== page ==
If you read my last blog post, you will note that Lauren was born just four hours after I posted. Incredibly, that post was recounting Evan's birth story. Here is Lauren's.
My labor with Lauren was fast and chaotic, so I think it's best told with a (loosely recreated) timeline. Also, this is a birth story, and although I spare some details, there will be references to fluid, crowning and the like.
Thursday, June 16, 12:30am - I woke as I did many times a night, needing to pee. When I stepped into the bathroom, I had a small accident on the floor. I thought this might be my water breaking, but was unsure because there wasn't a lot of "water." (My water had not broken spontaneously with either of the boys. ) I told Matt I thought my water might have broken. He immediately got up and started reading on the Internet, suggesting I should lie on my side for about 30 minutes and then get up to see if any amniotic fluid came out. While lying down, I had a few strong, but well-spaced contractions. When I got up, there was no extra fluid.
1:00am - My contractions continued, but remained irregular. I called the midwife on call at the hospital to describe what had happened. She wasn't convinced my water had broken--thought it was maybe just some urinary incontinence--and told me to lie down and call her back if the contractions came more frequently. The guideline for active labor we were working with was the 4-1-1 rule: contractions every 4 minutes, lasting at least 1 minute each, for 1 hour. Basically, we were just in wait-and-see mode.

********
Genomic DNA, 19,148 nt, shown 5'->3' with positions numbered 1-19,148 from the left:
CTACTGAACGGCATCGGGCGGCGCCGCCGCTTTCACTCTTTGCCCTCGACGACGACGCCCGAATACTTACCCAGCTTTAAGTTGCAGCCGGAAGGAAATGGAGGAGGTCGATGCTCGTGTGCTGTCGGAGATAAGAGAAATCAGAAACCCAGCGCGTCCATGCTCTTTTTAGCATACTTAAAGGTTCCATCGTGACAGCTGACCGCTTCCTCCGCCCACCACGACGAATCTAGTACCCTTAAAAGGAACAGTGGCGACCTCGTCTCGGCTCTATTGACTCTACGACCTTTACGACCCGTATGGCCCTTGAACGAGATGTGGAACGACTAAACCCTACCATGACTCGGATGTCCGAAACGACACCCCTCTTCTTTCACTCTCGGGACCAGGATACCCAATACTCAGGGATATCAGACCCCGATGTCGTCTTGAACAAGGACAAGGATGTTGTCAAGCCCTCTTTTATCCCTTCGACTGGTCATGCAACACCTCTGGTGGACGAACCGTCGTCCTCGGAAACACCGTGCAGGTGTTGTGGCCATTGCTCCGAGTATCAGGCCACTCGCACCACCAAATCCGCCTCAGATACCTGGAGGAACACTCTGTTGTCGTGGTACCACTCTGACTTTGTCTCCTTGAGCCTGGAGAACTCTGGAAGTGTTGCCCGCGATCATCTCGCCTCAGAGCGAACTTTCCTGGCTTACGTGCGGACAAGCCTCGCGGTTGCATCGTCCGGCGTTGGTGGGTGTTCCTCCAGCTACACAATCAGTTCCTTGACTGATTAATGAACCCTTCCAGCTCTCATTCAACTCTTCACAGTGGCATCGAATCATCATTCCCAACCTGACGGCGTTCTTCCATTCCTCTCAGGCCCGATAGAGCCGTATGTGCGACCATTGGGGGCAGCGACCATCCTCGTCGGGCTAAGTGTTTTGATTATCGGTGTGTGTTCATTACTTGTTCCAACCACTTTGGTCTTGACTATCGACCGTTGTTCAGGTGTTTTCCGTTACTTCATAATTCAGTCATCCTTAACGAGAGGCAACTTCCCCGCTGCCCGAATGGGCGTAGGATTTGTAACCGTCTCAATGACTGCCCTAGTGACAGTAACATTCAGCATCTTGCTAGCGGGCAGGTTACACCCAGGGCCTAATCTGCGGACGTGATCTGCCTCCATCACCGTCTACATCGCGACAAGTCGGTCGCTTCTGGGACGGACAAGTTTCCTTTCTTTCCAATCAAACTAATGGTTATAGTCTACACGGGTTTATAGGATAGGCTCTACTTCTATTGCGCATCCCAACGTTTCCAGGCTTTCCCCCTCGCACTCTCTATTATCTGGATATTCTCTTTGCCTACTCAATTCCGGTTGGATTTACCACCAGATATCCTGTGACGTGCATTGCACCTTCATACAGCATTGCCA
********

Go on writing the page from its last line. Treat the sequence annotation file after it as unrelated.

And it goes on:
2:00am - We called our friend Bryon to come stay with our sleeping boys. My contractions were intense but irregular up until about 1:45 and then they started coming 2-3 minutes apart and I was having trouble discerning much of a break between them. This was the point at which I hardly was able to do anything except have contractions. Fortunately, our hospital bag was mostly packed. I got my driver's license, insurance card and some cash from my wallet and put it in an envelope. I remember asking Matt like 10 times if he'd put that envelope in the bag. I did the same thing about the baby's coming-home clothes. And our toiletries. Matt was the one who had the presence of mind to call Bryon; he did so when I threw up after a contraction. By some act of God, I put on a bra, tank top and yoga pants.
2:25am - I called the midwife at the hospital and told her "WE ARE COMING WE ONLY LIVE 15 MINUTES AWAY." (Or at least that's what I think I said.) Matt urged me to get in the car. Bryon was not quite there, and I hesitated. I then had a huge contraction while on all-fours in the living room. I think this was the point when I started to panic that we might not make it to the hospital on time.
2:30am - After this contraction, we walked out to the car. Again, I feel like it was miraculous that I was able to walk the 20 yards (including 9 steps down) to our car. Bryon pulled up at the same time. I contorted myself into the front seat of our Honda Civic and somehow managed to put on the seat belt. I was sitting kind of on my side and gripped the center arm rest and the back of Matt's head rest when I had a contraction. I was well aware that I was fighting the urge to push. I tried short exhalations during contractions. I think I fought the urge for a few contractions, but then I really couldn't control what was happening. I was yelling the whole way. When Matt told me it would be okay, I said, "Okay, but I still need to yell. And I really think she's coming right now." The main drag between our home and the hospital is NC Highway 54. At one point, Matt looked down and saw he was going 80 mph; the speed limit was 45. I was telling (again, yelling at) him that he could NOT stop at red lights. For those of you familiar with the drive, I am fairly certain Lauren crowned around Meadowmont shopping center, which is 3 miles from the hospital.